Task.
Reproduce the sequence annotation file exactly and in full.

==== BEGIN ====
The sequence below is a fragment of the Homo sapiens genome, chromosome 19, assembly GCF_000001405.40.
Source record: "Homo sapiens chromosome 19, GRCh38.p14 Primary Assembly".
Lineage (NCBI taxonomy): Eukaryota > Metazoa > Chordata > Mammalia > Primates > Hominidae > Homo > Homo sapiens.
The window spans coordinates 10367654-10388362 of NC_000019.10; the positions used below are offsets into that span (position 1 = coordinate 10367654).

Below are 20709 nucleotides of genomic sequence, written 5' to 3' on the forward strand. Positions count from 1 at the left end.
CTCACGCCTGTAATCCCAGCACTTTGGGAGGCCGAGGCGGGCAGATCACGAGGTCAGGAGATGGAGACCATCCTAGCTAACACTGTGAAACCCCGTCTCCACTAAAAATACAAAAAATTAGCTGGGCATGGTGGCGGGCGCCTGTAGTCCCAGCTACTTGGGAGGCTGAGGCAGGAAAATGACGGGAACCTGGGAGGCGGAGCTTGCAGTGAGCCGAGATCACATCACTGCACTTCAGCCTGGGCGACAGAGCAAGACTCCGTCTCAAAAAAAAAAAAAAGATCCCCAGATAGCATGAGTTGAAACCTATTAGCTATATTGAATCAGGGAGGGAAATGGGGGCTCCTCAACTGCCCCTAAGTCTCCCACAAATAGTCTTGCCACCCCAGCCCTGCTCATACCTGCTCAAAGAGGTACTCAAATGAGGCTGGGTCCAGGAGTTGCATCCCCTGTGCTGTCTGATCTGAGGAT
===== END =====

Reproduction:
The sequence below is a fragment of the Homo sapiens genome, chromosome 19, assembly GCF_000001405.40.
Source record: "Homo sapiens chromosome 19, GRCh38.p14 Primary Assembly".
Lineage (NCBI taxonomy): Eukaryota > Metazoa > Chordata > Mammalia > Primates > Hominidae > Homo > Homo sapiens.
The window spans coordinates 10367654-10388362 of NC_000019.10; the positions used below are offsets into that span (position 1 = coordinate 10367654).

Below are 20709 nucleotides of genomic sequence, written 5' to 3' on the forward strand. Positions count from 1 at the left end.
CTCACGCCTGTAATCCCAGCACTTTGGGAGGCCGAGGCGGGCAGATCACGAGGTCAGGAGATGGAGACCATCCTAGCTAACACTGTGAAACCCCGTCTCCACTAAAAATACAAAAAATTAGCTGGGCATGGTGGCGGGCGCCTGTAGTCCCAGCTACTTGGGAGGCTGAGGCAGGAAAATGACGGGAACCTGGGAGGCGGAGCTTGCAGTGAGCCGAGATCACATCACTGCACTTCAGCCTGGGCGACAGAGCAAGACTCCGTCTCAAAAAAAAAAAAAAGATCCCCAGATAGCATGAGTTGAAACCTATTAGCTATATTGAATCAGGGAGGGAAATGGGGGCTCCTCAACTGCCCCTAAGTCTCCCACAAATAGTCTTGCCACCCCAGCCCTGCTCATACCTGCTCAAAGAGGTACTCAAATGAGGCTGGGTCCAGGAGTTGCATCCCCTGTGCTGTCTGATCTGAGGAT